Buying an older home can be a bargain for those prepared to meet the challenges that age, wear and tear presents. While older homes have character, larger rooms and style, they also have their downsides. When you decide to remodel an older home, taking certain steps will help the project to go smoother and easier.
1. Set up a plan for each room.
If funds permit, you can remodel the entire house at once. More often than not, this is not the case. Take this lack of funds as an opportunity and focus on one room at a time. Make a list of everything in the room that needs to be repaired/replaced/upgraded such as wiring, insulation, plumbing, flooring, walls, ceiling and outlets. Study magazines and online showrooms for ideas about making the room fit your design style and décor. Do not worry about prices at this point; list everything you need and want for the room. List the roof and attic as a separate room for the house. As you prioritize the room order, make sure to put the roof and attic at the top.
2. Set a budget for each room and stick to it.
Making an sticking to a budget can be a tricky exercise if you are not familiar with the average cost of a project. To get an idea, you can call a professional to discuss the project and obtain an estimate. Of course, doing the work yourself will save money, but some tasks need to be done by a professional such as electrical wiring and plumbing and gas lines. If you decide a part of the house needs to be water blasted, you may want to find a professional as well. You can easily find companies who provide these services through an Internet search, for example “water blasting St. Louis.” The simple search will give you plenty of businesses so you can find the right one to fit your needs.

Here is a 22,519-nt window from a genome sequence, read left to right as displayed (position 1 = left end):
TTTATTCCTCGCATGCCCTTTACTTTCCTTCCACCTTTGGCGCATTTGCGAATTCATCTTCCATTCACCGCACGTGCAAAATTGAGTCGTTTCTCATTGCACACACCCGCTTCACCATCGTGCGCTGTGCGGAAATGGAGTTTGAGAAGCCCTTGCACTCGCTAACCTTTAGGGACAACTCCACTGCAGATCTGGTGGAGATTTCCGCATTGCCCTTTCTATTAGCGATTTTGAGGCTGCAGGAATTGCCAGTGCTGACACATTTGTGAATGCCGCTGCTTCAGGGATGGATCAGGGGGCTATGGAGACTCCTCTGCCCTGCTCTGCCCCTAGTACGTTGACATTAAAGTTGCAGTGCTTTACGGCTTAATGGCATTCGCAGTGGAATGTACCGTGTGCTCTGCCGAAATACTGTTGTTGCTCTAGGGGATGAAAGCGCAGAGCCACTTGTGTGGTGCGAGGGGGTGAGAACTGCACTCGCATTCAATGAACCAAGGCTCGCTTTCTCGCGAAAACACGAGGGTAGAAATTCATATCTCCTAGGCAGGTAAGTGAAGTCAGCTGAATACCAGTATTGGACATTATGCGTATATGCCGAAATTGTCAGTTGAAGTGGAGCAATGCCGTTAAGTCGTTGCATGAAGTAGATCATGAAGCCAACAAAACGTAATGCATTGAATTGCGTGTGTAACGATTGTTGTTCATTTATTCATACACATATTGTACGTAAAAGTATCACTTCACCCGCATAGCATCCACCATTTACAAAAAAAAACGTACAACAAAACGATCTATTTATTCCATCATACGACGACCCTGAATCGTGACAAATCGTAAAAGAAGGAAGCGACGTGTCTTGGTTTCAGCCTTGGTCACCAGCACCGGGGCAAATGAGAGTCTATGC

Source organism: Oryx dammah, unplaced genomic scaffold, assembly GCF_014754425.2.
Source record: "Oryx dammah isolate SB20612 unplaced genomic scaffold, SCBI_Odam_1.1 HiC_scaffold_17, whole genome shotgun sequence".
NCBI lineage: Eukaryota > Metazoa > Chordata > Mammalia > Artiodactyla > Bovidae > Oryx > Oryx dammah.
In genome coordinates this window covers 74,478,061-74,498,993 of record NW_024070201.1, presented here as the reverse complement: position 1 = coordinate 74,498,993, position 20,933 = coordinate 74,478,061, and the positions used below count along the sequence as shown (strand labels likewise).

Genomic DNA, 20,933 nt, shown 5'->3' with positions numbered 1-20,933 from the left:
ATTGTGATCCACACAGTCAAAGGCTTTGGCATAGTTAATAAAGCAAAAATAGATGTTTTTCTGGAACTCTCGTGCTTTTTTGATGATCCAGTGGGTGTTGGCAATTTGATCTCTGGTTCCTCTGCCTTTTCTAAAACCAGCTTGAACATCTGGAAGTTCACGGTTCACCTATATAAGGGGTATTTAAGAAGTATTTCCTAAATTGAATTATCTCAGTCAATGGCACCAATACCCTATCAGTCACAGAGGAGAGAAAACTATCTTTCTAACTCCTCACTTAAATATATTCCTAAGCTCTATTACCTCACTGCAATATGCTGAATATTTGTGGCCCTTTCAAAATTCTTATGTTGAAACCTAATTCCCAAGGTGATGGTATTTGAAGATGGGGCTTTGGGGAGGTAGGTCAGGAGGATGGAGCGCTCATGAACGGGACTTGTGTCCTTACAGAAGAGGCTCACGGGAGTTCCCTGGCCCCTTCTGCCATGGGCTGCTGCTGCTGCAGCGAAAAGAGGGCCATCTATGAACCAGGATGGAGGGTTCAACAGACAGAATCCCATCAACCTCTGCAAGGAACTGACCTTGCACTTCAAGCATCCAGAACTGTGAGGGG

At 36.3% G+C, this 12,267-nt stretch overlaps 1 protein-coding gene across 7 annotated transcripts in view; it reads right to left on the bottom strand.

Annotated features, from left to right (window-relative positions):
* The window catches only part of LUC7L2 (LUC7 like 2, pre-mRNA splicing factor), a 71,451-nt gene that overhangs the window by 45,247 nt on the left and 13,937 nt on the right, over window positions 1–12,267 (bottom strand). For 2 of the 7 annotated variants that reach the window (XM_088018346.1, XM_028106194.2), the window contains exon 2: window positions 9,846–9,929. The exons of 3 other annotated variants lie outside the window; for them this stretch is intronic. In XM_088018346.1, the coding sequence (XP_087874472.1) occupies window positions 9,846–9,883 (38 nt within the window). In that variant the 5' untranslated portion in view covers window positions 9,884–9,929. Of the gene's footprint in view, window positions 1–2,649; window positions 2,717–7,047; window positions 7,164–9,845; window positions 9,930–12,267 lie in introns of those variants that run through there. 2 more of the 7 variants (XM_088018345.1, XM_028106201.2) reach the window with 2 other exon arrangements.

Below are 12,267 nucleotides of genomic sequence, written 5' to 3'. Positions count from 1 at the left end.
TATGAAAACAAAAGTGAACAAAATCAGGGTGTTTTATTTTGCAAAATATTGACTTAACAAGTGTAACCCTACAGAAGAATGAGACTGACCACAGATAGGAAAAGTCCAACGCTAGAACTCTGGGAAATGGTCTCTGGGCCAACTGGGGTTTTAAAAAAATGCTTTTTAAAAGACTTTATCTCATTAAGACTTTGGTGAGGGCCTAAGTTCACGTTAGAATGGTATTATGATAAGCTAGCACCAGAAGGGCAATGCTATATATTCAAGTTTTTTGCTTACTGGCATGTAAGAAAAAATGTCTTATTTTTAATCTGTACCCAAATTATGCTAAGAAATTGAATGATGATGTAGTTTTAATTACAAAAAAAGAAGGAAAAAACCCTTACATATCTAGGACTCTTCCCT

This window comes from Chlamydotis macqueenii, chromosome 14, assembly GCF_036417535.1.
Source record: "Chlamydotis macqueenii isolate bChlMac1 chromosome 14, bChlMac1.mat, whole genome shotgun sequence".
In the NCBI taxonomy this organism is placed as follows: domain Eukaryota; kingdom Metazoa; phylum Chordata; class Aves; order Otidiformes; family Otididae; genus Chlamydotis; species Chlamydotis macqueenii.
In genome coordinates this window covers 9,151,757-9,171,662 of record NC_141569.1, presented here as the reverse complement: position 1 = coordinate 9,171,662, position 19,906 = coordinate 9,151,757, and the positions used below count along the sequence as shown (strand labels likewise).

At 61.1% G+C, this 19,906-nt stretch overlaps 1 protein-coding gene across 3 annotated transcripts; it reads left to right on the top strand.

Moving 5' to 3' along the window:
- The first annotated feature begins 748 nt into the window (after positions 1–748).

3. Have a savings account to act as a buffer.
Include the cost of permits and the possibilities that more work may be required for each project than the initial projection. For example, you might figure $10,000 for a bathroom remodel. In an older home, it would be wise to have a savings account to act as a buffer. For the bathroom, figure an additional $3,000 to $5,000 for unseen repairs. Older bathrooms often have leaks in the plumbing; rotted wood and insulation need to be replaced.
4. If you are going to hire a contractor, get several estimates first.
Ask friends and neighbors to recommend contractors in your area. Set different appointments for each to inspect your project and make estimates. Discard the highest and lowest bids and set aside the top three middle contractor’s bids. Investigate each contractor for ratings in different places such as the Better Business Bureau and online recommendation sites. Ensure the contractor has workman’s compensation insurance. Before signing any contract, hire an attorney to interpret and explain it to you.
5. Take the time to upgrade as you go along.
Many older homes receive a remodel that only brings the house up to a livable standard. A remodel is the perfect time to upgrade wiring to accommodate modern electronics and appliances. Incorporate energy efficient building materials such as insulation, roofing, windows, doors and more. Over time, the money you save on utility bills can pay for the upgrades.